I’m originally from New York and had a wild time as a teenager in Manhattan in the 1980s.  I come from a family of teachers, so an awareness of the educational world was instilled in me from a young age.  My first degree was in Biology from Cornell University, where I learned the importance of using my skills to benefit my community.  After I left Cornell, I worked for an educational corporation in New York where I enjoyed writing textbooks and teaching applicants to medical school.  In 1996 I got married (to Mr Jessup, the other Sanskrit teacher) and moved to the United Kingdom.  Since I have a background in classical languages, I was able to teach Sanskrit at St James.  My skills in textbook writing and syllabus design enabled me to contribute to developing the Sanskrit textbooks that we use in the school today.  Later on, in 2008, I earned an MA in Sanskrit literature from the University of London (SOAS), which qualified me to cover all primary and secondary levels of our Sanskrit curriculum.  I’m now a Fellow of the Royal Asiatic Society.  Sanskrit is the centre of my life and inspires me in many different ways.  I hope that inspiration is fully conveyed to my students in whatever way is right for them.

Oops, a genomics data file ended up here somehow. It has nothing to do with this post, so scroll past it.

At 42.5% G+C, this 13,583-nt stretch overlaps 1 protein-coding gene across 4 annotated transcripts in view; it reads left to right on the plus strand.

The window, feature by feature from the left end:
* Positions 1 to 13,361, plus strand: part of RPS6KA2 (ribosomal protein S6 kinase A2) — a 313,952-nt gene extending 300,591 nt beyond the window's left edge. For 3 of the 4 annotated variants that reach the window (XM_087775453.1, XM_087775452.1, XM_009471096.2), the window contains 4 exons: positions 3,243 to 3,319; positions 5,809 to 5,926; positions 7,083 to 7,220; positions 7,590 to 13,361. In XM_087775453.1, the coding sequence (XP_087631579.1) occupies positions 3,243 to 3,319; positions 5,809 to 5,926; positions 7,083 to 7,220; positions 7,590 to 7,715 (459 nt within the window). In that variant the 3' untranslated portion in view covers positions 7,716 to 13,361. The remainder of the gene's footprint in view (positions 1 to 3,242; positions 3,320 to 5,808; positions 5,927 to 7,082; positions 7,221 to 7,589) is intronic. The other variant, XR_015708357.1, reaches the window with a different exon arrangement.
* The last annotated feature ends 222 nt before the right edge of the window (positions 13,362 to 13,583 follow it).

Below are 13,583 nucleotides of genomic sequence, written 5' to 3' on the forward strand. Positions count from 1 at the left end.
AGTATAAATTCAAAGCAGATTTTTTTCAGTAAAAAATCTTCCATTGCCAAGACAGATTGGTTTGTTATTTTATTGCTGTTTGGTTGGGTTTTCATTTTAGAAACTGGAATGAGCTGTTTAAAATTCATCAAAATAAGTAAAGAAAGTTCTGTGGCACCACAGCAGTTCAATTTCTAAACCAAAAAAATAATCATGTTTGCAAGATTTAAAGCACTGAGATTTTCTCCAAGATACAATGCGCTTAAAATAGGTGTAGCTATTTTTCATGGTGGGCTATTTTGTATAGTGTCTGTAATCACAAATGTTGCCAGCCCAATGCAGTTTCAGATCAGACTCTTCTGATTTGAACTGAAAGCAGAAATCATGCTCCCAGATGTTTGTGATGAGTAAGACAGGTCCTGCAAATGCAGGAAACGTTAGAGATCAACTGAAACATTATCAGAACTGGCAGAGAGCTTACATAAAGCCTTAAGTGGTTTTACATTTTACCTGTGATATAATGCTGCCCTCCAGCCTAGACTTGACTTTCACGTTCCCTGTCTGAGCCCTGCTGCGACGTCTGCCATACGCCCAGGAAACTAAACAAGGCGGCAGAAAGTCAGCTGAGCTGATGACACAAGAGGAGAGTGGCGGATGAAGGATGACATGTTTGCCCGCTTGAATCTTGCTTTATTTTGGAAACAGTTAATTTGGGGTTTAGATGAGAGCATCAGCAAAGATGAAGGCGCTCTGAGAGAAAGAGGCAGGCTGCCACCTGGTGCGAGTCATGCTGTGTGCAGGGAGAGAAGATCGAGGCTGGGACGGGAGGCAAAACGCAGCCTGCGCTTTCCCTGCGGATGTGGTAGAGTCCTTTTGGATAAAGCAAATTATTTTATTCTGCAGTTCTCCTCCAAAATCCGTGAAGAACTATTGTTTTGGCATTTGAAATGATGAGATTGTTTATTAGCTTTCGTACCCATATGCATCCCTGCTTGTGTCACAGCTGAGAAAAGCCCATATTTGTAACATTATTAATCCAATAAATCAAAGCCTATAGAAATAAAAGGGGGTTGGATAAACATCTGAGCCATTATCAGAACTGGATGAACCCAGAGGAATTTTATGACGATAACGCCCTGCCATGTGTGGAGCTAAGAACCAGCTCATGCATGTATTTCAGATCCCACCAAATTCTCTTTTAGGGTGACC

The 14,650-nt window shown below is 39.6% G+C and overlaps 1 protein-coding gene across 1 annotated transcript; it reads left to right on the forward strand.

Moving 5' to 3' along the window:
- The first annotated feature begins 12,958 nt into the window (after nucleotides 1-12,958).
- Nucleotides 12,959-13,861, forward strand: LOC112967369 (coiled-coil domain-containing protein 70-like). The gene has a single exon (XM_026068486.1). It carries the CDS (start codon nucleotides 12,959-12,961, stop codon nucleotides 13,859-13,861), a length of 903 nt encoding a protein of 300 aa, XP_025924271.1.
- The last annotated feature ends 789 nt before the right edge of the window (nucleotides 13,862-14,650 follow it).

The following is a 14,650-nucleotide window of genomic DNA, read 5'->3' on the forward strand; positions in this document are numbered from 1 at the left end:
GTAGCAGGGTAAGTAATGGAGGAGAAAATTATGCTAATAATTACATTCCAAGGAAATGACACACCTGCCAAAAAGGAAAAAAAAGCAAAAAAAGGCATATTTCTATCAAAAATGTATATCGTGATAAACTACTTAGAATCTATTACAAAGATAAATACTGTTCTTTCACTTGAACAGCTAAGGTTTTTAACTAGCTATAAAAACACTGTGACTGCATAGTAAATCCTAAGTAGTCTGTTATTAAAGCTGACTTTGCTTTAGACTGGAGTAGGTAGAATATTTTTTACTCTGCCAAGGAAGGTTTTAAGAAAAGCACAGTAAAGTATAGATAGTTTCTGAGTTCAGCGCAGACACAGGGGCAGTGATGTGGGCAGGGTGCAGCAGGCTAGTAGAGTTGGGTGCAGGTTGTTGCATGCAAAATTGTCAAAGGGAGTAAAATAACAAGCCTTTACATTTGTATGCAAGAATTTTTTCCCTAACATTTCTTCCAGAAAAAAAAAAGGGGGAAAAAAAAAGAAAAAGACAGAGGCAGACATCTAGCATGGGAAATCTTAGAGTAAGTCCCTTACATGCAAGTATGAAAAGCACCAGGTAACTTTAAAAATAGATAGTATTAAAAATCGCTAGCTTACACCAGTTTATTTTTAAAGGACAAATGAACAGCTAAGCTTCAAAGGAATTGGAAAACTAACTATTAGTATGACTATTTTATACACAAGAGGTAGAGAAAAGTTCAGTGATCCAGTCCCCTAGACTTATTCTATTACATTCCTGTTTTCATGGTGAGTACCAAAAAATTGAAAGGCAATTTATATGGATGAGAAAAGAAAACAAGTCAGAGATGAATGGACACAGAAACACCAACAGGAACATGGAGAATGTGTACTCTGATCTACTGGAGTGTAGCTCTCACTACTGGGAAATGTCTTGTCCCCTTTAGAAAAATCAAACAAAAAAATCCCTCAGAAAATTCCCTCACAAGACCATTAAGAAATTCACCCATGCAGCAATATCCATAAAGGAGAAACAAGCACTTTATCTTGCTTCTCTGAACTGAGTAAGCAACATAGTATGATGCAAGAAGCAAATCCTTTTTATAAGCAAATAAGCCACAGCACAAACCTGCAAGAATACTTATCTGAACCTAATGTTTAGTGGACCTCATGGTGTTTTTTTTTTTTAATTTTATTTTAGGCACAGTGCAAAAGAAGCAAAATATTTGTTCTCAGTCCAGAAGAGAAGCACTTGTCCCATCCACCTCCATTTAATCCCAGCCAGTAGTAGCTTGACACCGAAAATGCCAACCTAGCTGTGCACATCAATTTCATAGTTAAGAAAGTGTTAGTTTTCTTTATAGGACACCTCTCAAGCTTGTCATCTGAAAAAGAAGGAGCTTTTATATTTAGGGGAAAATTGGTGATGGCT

When I’m not teaching, I enjoy walking in the countryside, cooking and eating food, boxing, Vedic chanting and reading science fiction. 

What attracted you to St James? 

The prospect of breaking ground with teaching Sanskrit in a Western setting was what attracted me. I love an intellectual and creative challenge, and designing the curriculum and the books has definitely kept me busy!  St James is one of the only schools in the West which has integrated Sanskrit as part of its curriculum in a meaningful way.  We do not teach Sanskrit in a religious context, but rather as a tool to allow students to pursue philosophy and ethics.  Furthermore, as a classical language, Sanskrit delivers a linguistic training which is second to none. However, our work is never finished – the books and the course always need tweaking. 

What makes a St James education stand out? 

I think the philosophical and spiritual dimension of the education at St James is what makes it stand out. The pupils know, from an early age, that there is more to life than the surface appearance of things.  This spiritual dimension is explored in a non-denominational way, so everyone is included.  It’s very unifying. 

What strikes you about St James pupils? 

I think the pupils regard school as an extension of their family, and there is certainly a “family feel” at St James.  The children feel comfortable here, like they would feel with their own families, and are straightforward and honest.  Also, the pupils are funny – I laugh out loud at something at least once every day!